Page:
These processes can take place through institutional mechanisms designed to facilitate the realisation of democracy at the level of the fundamental laws (Chapter 8 considers some specific examples), or they might be the result of the politics of extra-juridical constitutional change. This last route could involve a revolution in the legal sense, an alteration of the constitution in a way that has not been anticipated by the established legal system. Regarding this last point, further clarification is in order. The second dimension of democracy is not equivalent to Bruce Ackerman’s ‘constitutional politics’ (to be discussed in Chapter 4) and should not be confused with it. It is true that Ackerman provides a theory about how the American constitution can be (and has been) altered outside the formal amendment procedure contained in Article V. But the actual role of the citizenry in his theory is not that clear. Ackerman’s constitutional politics are mainly about getting the support of ‘the People’, about being able to speak in their name.9 In contrast, the second dimension of democracy requires the actual participation of citizens in the positing and (re)positing of the fundamental laws through mechanisms such as citizen assemblies, referendums, popular initiatives and different forms of local and direct democracy.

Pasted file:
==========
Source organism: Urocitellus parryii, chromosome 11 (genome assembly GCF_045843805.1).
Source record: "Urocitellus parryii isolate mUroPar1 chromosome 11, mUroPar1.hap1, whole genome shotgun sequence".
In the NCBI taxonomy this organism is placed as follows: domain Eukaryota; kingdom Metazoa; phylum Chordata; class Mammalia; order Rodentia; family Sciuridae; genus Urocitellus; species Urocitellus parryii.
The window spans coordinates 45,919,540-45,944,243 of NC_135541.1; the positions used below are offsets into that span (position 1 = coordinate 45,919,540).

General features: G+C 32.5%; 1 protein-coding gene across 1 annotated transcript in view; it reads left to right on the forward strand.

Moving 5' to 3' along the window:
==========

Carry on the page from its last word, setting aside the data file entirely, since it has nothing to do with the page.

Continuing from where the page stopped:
The distinction between the two dimensions of democracy can be exemplified and summarised as follows. If someone asks: Is a dictatorial regime adopted by a popular majority after a process of deliberation between equals democratically superior to a constitutional order that includes the rights and institutions that allow democracy to exist (e.g., freedom of assembly, freedom of expression, etc.) but that was imposed on the citizenry by a foreign power? The answer to that question is that it depends on what aspect of the category ‘democratic’ the person who asks the question wishes to stress, for both examples suffer from an important democratic deficit: the former has a clear problem of democratic governance; the latter a clear problem of democracy at the level of the fundamental laws (and, as we will see in Chapter 6, both have a problem of democratic legitimacy). These two dimensions can also be approached in temporal terms. While questions regarding democratic governance are generally about the present, questions about the second dimension of democracy are normally focused in the past and in the future of a constitutional regime. Democracy at the level of the fundamental laws also tends to be more procedural than democratic governance, and in that respect it has a ‘populist’10 bent. However, it is not ‘purely’ procedural, because it presupposes respect for those rights and institutions that are necessary for a constitution to be adopted and changed democratically (even though the specific content of these rights and institutions could itself be altered through a democratic process).